Create your packages based on performance times and exclude travel for now.
You could start with a package for your basic service for your standard performance times and then create additional packages for things like extra performance times, additional options or an enhanced service.
It's also a good idea to create 3 levels of packages like silver, gold and platinum. Research shows that most customers will not want a basic package and will always opt for the middle or top end package this means that if you price it properly you will make extra profit per gig.
Add the extra profit up over the year and it could be a substantial rise in your income.
Wedding price vs Party price
Some acts may price weddings more expensive than functions or venue gigs. If you want to do this its best to have a separate actname for for the wedding market so that you can justify the extra charge.
For example your band for gigs at functions and venues are called “The Amplifiers” that wear casual dress on stage and have a party playlist. Then for weddings the band are called “The Wedding Band” wear suits on stage and have a playlist that's geared to weddings. Doing this will save any hassle with wedding couples trying to get your party rate.
Also consider how long it will take to get setup. Some clients request that they need an early setup or late packup. The best way to do this is to create an early setup or late pickup fee and charge it per hour. Make sure that it covers you and other members or staff to wait around.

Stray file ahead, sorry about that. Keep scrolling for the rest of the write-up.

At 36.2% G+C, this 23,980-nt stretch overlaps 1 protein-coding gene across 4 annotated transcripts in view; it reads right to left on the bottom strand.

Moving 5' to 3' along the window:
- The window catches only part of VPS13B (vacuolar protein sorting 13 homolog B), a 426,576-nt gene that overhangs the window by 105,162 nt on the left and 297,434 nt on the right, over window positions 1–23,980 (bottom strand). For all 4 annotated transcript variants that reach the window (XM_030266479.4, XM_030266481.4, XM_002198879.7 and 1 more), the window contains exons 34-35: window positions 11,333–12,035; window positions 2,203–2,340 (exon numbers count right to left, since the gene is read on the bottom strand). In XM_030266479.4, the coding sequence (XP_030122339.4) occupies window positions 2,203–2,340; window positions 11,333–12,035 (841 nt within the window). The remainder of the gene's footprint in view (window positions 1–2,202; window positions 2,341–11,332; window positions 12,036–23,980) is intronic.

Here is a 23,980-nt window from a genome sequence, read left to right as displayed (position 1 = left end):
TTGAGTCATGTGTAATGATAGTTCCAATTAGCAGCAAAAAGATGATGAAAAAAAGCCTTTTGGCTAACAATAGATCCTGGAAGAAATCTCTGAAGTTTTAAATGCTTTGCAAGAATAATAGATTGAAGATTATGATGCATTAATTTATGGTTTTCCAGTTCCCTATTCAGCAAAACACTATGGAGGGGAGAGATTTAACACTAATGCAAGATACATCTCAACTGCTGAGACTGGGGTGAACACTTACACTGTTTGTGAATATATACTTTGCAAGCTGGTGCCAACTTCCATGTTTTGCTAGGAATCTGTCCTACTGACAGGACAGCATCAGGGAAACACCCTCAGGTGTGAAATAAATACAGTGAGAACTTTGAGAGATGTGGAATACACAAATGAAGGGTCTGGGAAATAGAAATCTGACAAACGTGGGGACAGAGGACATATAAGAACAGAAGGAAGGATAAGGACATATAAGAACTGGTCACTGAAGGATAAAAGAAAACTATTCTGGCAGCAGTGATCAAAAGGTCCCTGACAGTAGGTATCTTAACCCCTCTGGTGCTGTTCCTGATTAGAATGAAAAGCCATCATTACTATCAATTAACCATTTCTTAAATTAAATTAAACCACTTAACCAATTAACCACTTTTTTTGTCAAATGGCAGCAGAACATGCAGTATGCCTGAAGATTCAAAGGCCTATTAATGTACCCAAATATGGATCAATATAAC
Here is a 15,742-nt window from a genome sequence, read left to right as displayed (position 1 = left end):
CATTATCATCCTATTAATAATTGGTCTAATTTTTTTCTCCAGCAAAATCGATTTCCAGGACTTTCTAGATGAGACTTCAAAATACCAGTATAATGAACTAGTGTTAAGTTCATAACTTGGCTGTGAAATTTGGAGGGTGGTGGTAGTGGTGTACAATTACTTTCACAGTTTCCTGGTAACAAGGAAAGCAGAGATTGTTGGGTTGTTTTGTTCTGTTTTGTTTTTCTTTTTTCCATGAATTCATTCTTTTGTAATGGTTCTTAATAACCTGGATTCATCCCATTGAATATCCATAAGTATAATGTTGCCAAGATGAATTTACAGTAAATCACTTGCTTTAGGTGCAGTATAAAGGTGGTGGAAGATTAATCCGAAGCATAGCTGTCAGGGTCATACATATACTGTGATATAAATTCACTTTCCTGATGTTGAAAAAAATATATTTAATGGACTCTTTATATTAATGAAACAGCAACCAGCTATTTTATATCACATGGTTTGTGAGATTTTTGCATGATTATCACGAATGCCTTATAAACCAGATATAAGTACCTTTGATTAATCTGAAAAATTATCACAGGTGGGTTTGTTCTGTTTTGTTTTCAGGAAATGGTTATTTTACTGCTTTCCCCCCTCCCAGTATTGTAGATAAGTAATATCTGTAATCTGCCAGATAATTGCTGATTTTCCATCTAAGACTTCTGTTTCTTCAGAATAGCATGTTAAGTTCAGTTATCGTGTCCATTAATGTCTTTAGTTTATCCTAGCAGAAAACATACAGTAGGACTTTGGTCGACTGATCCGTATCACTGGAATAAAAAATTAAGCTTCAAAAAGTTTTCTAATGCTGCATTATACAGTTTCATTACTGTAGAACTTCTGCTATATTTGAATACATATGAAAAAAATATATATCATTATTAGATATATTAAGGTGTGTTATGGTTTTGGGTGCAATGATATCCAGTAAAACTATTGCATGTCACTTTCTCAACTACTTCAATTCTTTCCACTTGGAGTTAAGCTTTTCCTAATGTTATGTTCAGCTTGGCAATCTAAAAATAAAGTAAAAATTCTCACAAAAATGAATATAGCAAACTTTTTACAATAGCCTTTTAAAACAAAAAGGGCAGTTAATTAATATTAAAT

After you have got your packages in order, then it's time to consider travel. Some acts do this on an as and when basis or charge per mile and the whole pricing setup becomes messy.
The best way to work out travel is to break your area up into each county and charge a fixed fee per county. For example you are based in Nottingham. So your county is Nottinghamshire offer this county for free and as you are right beside Leicestershire and Derbyshire offer these counties for free. Then charge a fixed fee for the neighbouring countries of South Yorkshire, Greater Manchester, Cheshire, Staffordshire, West midlands, Warwickshire, Northamptonshire, Cambridgeshire and Lincolnshire.
Take traffic hotspots and travel times into consideration and price each county accordingly. If you are paying for staff, dep musicians or other band members, price up their fees per county and this will make it really easy to work out travel expenses to pay and save any arguments about extra fees for gigs.
Changing prices per date
Finally consider adjusting your price for for specific dates
You could increase your package price for really popular dates such as New Years Eve, Bank holiday weekends and Christmas party nights.
Or you discount your prices for quiet season like January and February, and quiet days like Monday-Wednesday. Just make sure that you cover your overheads and still make a profit when you are discounting.
- Its best to create a systemised, clear pricing structure for your act. It will make it easier to price gigs up and keep everything consistent.
- Make sure you price your act according to your value and what you are really worth
- Cover your expenses and make a profit that you can live on
- Make sure you are in line with your competitors prices but don't price yourself cheap
- Create packages for your customers to choose different options
- Have an early setup or late packup option
- Structure your travel fees per county
- Consider increasing prices for popular dates and discounting for quiet dates
I hope this helps you get a clear picture of how to structure the pricing of your act.
Let's hear what you think by leaving a comment this post.